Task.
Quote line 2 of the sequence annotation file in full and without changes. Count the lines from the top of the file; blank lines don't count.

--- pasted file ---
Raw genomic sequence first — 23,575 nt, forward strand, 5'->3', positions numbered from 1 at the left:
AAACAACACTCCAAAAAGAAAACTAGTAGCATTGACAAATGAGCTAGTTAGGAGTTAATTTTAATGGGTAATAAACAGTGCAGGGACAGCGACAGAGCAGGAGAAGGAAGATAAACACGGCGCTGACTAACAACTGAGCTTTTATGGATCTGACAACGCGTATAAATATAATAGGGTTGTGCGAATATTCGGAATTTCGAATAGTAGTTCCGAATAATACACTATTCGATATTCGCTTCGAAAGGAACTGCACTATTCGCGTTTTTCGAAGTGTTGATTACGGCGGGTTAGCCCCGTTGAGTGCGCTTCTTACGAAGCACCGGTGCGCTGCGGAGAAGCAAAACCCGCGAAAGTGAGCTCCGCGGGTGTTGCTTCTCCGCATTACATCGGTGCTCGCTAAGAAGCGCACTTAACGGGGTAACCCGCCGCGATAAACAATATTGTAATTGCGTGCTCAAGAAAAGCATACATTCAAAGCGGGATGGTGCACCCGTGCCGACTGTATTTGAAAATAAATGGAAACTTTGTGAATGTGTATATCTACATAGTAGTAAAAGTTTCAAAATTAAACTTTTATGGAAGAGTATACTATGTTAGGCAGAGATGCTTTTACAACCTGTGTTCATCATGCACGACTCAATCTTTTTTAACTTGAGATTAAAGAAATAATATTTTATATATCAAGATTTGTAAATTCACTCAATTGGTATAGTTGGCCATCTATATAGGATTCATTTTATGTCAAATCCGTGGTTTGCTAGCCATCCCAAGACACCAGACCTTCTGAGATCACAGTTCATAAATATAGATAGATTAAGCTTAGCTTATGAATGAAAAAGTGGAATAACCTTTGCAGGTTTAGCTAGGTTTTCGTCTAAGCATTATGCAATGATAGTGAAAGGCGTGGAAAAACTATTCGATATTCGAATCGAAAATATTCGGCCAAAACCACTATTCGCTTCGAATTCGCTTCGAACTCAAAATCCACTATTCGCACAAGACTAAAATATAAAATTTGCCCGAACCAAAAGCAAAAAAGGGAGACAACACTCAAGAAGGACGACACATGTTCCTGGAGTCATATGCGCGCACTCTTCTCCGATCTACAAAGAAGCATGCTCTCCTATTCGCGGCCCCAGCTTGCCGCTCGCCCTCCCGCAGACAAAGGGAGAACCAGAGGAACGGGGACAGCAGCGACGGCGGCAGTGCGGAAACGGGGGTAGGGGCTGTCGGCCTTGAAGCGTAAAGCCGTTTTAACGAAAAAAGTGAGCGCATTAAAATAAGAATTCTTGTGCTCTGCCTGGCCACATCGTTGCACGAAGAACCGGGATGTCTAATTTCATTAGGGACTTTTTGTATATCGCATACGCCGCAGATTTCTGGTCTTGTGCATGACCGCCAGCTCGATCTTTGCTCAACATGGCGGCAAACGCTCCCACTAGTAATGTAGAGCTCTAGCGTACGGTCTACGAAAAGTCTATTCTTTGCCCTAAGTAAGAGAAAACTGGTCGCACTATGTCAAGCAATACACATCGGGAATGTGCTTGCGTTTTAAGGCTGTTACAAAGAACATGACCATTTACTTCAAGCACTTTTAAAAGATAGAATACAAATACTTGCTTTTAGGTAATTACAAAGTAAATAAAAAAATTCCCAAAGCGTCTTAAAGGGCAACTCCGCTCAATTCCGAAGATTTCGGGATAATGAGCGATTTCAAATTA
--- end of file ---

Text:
AAACAACACTCCAAAAAGAAAACTAGTAGCATTGACAAATGAGCTAGTTAGGAGTTAATTTTAATGGGTAATAAACAGTGCAGGGACAGCGACAGAGCAGGAGAAGGAAGATAAACACGGCGCTGACTAACAACTGAGCTTTTATGGATCTGACAACGCGTATAAATATAATAGGGTTGTGCGAATATTCGGAATTTCGAATAGTAGTTCCGAATAATACACTATTCGATATTCGCTTCGAAAGGAACTGCACTATTCGCGTTTTTCGAAGTGTTGATTACGGCGGGTTAGCCCCGTTGAGTGCGCTTCTTACGAAGCACCGGTGCGCTGCGGAGAAGCAAAACCCGCGAAAGTGAGCTCCGCGGGTGTTGCTTCTCCGCATTACATCGGTGCTCGCTAAGAAGCGCACTTAACGGGGTAACCCGCCGCGATAAACAATATTGTAATTGCGTGCTCAAGAAAAGCATACATTCAAAGCGGGATGGTGCACCCGTGCCGACTGTATTTGAAAATAAATGGAAACTTTGTGAATGTGTATATCTACATAGTAGTAAAAGTTTCAAAATTAAACTTTTATGGAAGAGTATACTATGTTAGGCAGAGATGCTTTTACAACCTGTGTTCATCATGCACGACTCAATCTTTTTTAACTTGAGATTAAAGAAATAATATTTTATATATCAAGATTTGTAAATTCACTCAATTGGTATAGTTGGCCATCTATATAGGATTCATTTTATGTCAAATCCGTGGTTTGCTAGCCATCCCAAGACACCAGACCTTCTGAGATCACAGTTCATAAATATAGATAGATTAAGCTTAGCTTATGAATGAAAAAGTGGAATAACCTTTGCAGGTTTAGCTAGGTTTTCGTCTAAGCATTATGCAATGATAGTGAAAGGCGTGGAAAAACTATTCGATATTCGAATCGAAAATATTCGGCCAAAACCACTATTCGCTTCGAATTCGCTTCGAACTCAAAATCCACTATTCGCACAAGACTAAAATATAAAATTTGCCCGAACCAAAAGCAAAAAAGGGAGACAACACTCAAGAAGGACGACACATGTTCCTGGAGTCATATGCGCGCACTCTTCTCCGATCTACAAAGAAGCATGCTCTCCTATTCGCGGCCCCAGCTTGCCGCTCGCCCTCCCGCAGACAAAGGGAGAACCAGAGGAACGGGGACAGCAGCGACGGCGGCAGTGCGGAAACGGGGGTAGGGGCTGTCGGCCTTGAAGCGTAAAGCCGTTTTAACGAAAAAAGTGAGCGCATTAAAATAAGAATTCTTGTGCTCTGCCTGGCCACATCGTTGCACGAAGAACCGGGATGTCTAATTTCATTAGGGACTTTTTGTATATCGCATACGCCGCAGATTTCTGGTCTTGTGCATGACCGCCAGCTCGATCTTTGCTCAACATGGCGGCAAACGCTCCCACTAGTAATGTAGAGCTCTAGCGTACGGTCTACGAAAAGTCTATTCTTTGCCCTAAGTAAGAGAAAACTGGTCGCACTATGTCAAGCAATACACATCGGGAATGTGCTTGCGTTTTAAGGCTGTTACAAAGAACATGACCATTTACTTCAAGCACTTTTAAAAGATAGAATACAAATACTTGCTTTTAGGTAATTACAAAGTAAATAAAAAAATTCCCAAAGCGTCTTAAAGGGCAACTCCGCTCAATTCCGAAGATTTCGGGATAATGAGCGATTTCAAATTA